for this recital and it is a riveting performance. During
the last half-century we have got used to hearing more dramatic
approaches to this role – in the wake of Callas and others.
Before that it was largely the territory of light coloraturas:
Patti, Sembrich, Melba and Tetrazzini. The only complete
recording before the advent of the LP, an early 1940s Cetra-set,
had Lina Pagliughi as the heroine. Mady Mesplé is in this
illustrious company. Her voice is slim but has all the lustre
and agility needed. She sings with deep feeling; her duet
with the flute is delicious. The final note of the aria proper
is plumb in the middle and is greeted with hysterical ovations,
lasting a couple of minutes before she is allowed to continue
and conclude the scene with Spargi d’amaro pianto.
The sound is good and spacious.
The 1961 mono sound for La cambiale di matrimonio is
more congested and here we meet a pert soubrette with more
acid in the voice.
The finale of the aria was, by the way, recycled for Rosina’s
cavatina in Il barbiere di Siviglia.
Her Caro nome comes from a Rigoletto performance
in Geneva. The recording is fairly distant but the balance
still good. This is a superb reading with admirable voice
control – no wonder the applause breaks loose before the
aria is finished.
Mesplé’s most famous role was no doubt Lakmé, which she sang
over 145 times. It is good to have the Bell Song in a radio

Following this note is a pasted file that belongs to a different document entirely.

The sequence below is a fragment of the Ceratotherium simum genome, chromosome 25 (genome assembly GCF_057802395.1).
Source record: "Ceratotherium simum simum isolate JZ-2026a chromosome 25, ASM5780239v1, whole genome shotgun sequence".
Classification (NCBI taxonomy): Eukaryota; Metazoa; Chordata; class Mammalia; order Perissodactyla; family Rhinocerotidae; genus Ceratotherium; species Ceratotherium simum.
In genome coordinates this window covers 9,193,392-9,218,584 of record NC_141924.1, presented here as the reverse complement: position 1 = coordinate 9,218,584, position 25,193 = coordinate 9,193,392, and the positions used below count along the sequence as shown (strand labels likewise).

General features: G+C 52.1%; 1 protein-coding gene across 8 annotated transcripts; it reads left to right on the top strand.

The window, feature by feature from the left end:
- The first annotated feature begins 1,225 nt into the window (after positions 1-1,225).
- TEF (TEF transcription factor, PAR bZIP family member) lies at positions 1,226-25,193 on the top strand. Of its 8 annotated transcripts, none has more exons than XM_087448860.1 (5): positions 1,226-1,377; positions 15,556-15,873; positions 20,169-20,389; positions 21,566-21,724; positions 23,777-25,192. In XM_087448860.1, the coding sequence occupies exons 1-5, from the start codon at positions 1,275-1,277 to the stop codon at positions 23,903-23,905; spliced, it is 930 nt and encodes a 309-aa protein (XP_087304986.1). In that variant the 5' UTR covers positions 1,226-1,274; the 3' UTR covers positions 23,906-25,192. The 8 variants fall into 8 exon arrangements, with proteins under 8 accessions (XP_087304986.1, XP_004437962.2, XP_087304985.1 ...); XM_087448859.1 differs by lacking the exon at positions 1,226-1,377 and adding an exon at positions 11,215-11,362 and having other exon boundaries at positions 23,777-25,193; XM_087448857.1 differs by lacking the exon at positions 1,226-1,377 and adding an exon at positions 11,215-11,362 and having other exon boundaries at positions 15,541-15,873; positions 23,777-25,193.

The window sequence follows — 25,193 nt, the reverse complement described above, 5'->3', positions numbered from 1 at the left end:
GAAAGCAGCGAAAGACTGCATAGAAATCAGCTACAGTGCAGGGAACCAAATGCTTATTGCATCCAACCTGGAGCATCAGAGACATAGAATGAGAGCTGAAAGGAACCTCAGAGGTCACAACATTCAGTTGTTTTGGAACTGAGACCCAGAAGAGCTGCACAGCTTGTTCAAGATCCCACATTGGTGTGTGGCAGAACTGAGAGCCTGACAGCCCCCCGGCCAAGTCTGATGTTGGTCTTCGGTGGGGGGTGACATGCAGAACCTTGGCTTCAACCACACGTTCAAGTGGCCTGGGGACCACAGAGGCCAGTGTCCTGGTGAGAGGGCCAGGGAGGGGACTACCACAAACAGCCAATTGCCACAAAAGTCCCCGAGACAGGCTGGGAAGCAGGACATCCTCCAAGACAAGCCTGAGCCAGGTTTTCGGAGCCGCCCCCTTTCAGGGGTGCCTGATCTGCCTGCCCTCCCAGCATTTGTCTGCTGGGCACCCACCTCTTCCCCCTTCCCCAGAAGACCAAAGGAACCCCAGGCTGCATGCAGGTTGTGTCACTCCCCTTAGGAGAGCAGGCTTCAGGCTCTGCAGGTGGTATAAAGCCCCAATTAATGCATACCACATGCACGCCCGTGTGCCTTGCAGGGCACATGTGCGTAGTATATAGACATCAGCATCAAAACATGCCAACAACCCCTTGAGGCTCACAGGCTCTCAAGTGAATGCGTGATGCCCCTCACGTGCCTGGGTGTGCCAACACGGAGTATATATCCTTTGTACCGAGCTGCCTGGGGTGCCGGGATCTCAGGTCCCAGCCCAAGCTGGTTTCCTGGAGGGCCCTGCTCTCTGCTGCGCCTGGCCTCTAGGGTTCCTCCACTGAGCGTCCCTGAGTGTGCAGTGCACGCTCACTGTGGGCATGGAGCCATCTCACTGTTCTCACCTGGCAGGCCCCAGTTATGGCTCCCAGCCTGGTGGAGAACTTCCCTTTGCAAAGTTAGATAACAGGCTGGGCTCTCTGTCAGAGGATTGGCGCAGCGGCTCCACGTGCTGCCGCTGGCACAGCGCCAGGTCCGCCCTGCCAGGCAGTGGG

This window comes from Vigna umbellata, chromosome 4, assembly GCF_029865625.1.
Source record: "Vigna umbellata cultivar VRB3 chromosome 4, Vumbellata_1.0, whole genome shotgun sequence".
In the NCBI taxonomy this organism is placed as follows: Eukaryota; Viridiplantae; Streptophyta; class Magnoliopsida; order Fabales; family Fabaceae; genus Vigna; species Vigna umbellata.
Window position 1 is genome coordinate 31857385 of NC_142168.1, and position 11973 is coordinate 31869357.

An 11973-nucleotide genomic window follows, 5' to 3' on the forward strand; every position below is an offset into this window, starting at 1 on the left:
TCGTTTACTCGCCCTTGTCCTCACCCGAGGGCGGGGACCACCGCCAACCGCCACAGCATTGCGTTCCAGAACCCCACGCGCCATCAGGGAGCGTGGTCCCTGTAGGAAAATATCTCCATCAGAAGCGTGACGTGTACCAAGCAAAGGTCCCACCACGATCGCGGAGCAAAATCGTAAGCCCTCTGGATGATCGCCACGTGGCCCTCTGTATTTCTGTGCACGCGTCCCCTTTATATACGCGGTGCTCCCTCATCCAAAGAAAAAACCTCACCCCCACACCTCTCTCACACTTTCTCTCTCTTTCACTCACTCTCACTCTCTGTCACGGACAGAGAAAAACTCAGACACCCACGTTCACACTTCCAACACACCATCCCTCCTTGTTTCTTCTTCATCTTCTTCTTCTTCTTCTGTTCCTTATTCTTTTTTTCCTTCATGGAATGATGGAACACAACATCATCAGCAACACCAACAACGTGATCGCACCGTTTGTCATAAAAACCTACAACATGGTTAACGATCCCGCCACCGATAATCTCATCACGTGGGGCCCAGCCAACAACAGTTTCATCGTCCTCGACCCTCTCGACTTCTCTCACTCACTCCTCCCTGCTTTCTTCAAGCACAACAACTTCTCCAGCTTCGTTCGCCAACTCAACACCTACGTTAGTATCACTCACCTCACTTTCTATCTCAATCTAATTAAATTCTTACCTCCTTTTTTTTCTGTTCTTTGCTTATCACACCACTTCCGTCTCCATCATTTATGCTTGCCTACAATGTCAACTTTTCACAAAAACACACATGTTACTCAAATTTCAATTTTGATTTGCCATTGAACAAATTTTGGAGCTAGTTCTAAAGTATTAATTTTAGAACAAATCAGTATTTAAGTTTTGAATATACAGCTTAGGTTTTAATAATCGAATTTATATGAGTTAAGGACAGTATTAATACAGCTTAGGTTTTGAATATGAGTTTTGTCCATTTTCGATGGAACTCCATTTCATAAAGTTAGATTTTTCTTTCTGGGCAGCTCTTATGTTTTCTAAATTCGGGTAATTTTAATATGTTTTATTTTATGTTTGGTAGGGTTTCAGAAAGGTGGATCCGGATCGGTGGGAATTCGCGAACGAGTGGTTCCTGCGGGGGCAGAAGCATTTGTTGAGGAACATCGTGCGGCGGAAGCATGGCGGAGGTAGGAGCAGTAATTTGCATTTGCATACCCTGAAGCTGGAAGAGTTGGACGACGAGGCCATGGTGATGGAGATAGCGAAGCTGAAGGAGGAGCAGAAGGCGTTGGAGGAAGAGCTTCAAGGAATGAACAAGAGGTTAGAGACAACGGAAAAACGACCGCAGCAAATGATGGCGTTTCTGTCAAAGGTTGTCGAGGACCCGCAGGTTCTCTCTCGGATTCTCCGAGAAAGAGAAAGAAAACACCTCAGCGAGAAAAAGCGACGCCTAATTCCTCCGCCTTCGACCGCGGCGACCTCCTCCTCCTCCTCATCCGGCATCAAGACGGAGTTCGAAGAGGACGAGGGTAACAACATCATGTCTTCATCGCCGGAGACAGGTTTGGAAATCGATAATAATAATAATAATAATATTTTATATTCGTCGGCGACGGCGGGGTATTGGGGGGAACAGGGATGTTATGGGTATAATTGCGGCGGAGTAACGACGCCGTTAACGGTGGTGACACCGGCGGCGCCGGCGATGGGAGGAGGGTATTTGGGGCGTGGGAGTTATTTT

The pinpoint accuracy in the runs and her birdlike trill
are impressive features but the reverse side of the coin
is the arrival of a more tremulous tone than in some of the
other excerpts. Here I prefer her in the complete recording
with Alain Lombard, made a couple of years later.
Her recording of Yniold’s scene from the fourth act of Pelléas
et Mélisande is the earliest example of her art on
this disc, set down when she was not yet 27. It could be
argued that she is too bright-toned, but she can soften
the voice for greater intimacy and the purity is a treat
in itself. Grétry’s operas occasionally have an outing
and Léonore’s aria from L’Amant Jaloux is a welcome
rarity, even though the whole recording is over-bright
with glassy string tone.
Caroline’s aria from Le Toréador is nothing less
twinkle, little star”, with each stanza more and more adventurously
embellished. Her two male partners are accomplished singers
but it is Mesplé’s fireworks, especially the last two minutes,
that steal the show.
I have heard more formidable Queens of the Night – she is supposed
to be an evil woman – but few who have sailed up into the
stratosphere with such ease – Margareta Hallin and Sumi Jo,
possibly Rita Streich come to mind. Who else has twittered
through Zerbinetta’s Grossmächtige Prinzessin more
effortlessly? This recording from Geneva is, unfortunately
marred by a less than well defined recording.
Mado Robin was the undisputed French Queen of Coloratura
until her untimely death in 1955. During the last 15–20 years Natalie
Dessay has occupied a similar position, but the gap of more
than thirty years between them was filled by Mesplé with
the same unfailing accuracy and greatness.
The present compilation of excerpts from some of her greatest
roles is a worthy document of her excellence. We have to
without texts and translations but we are at least vouchsafed
an appreciation by André Tubeuf and a more role-specific
biography by Jean-Louis Dutrong.